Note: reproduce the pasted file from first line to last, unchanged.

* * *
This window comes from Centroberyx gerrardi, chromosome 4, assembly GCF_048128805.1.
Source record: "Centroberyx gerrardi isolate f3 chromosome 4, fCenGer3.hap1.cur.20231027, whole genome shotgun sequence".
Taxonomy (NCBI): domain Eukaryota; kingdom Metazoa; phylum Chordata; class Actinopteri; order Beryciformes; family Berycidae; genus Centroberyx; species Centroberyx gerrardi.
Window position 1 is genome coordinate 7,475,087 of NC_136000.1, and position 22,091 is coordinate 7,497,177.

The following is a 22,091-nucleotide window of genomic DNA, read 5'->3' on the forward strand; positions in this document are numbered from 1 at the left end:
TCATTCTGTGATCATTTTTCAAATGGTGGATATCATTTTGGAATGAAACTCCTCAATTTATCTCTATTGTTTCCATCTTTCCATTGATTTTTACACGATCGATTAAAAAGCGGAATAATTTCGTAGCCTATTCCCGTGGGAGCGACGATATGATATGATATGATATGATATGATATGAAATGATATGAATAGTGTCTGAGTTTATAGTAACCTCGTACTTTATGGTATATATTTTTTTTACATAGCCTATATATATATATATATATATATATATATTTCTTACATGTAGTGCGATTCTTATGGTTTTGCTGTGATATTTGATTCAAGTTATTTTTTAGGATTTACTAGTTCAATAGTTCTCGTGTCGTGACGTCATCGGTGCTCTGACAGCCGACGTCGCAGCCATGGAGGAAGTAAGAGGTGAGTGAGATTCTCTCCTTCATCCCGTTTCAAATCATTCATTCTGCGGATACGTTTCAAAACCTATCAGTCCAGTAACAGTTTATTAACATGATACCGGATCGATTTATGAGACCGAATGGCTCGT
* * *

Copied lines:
This window comes from Centroberyx gerrardi, chromosome 4, assembly GCF_048128805.1.
Source record: "Centroberyx gerrardi isolate f3 chromosome 4, fCenGer3.hap1.cur.20231027, whole genome shotgun sequence".
Taxonomy (NCBI): domain Eukaryota; kingdom Metazoa; phylum Chordata; class Actinopteri; order Beryciformes; family Berycidae; genus Centroberyx; species Centroberyx gerrardi.
Window position 1 is genome coordinate 7,475,087 of NC_136000.1, and position 22,091 is coordinate 7,497,177.

The following is a 22,091-nucleotide window of genomic DNA, read 5'->3' on the forward strand; positions in this document are numbered from 1 at the left end:
TCATTCTGTGATCATTTTTCAAATGGTGGATATCATTTTGGAATGAAACTCCTCAATTTATCTCTATTGTTTCCATCTTTCCATTGATTTTTACACGATCGATTAAAAAGCGGAATAATTTCGTAGCCTATTCCCGTGGGAGCGACGATATGATATGATATGATATGATATGATATGAAATGATATGAATAGTGTCTGAGTTTATAGTAACCTCGTACTTTATGGTATATATTTTTTTTACATAGCCTATATATATATATATATATATATATATATTTCTTACATGTAGTGCGATTCTTATGGTTTTGCTGTGATATTTGATTCAAGTTATTTTTTAGGATTTACTAGTTCAATAGTTCTCGTGTCGTGACGTCATCGGTGCTCTGACAGCCGACGTCGCAGCCATGGAGGAAGTAAGAGGTGAGTGAGATTCTCTCCTTCATCCCGTTTCAAATCATTCATTCTGCGGATACGTTTCAAAACCTATCAGTCCAGTAACAGTTTATTAACATGATACCGGATCGATTTATGAGACCGAATGGCTCGT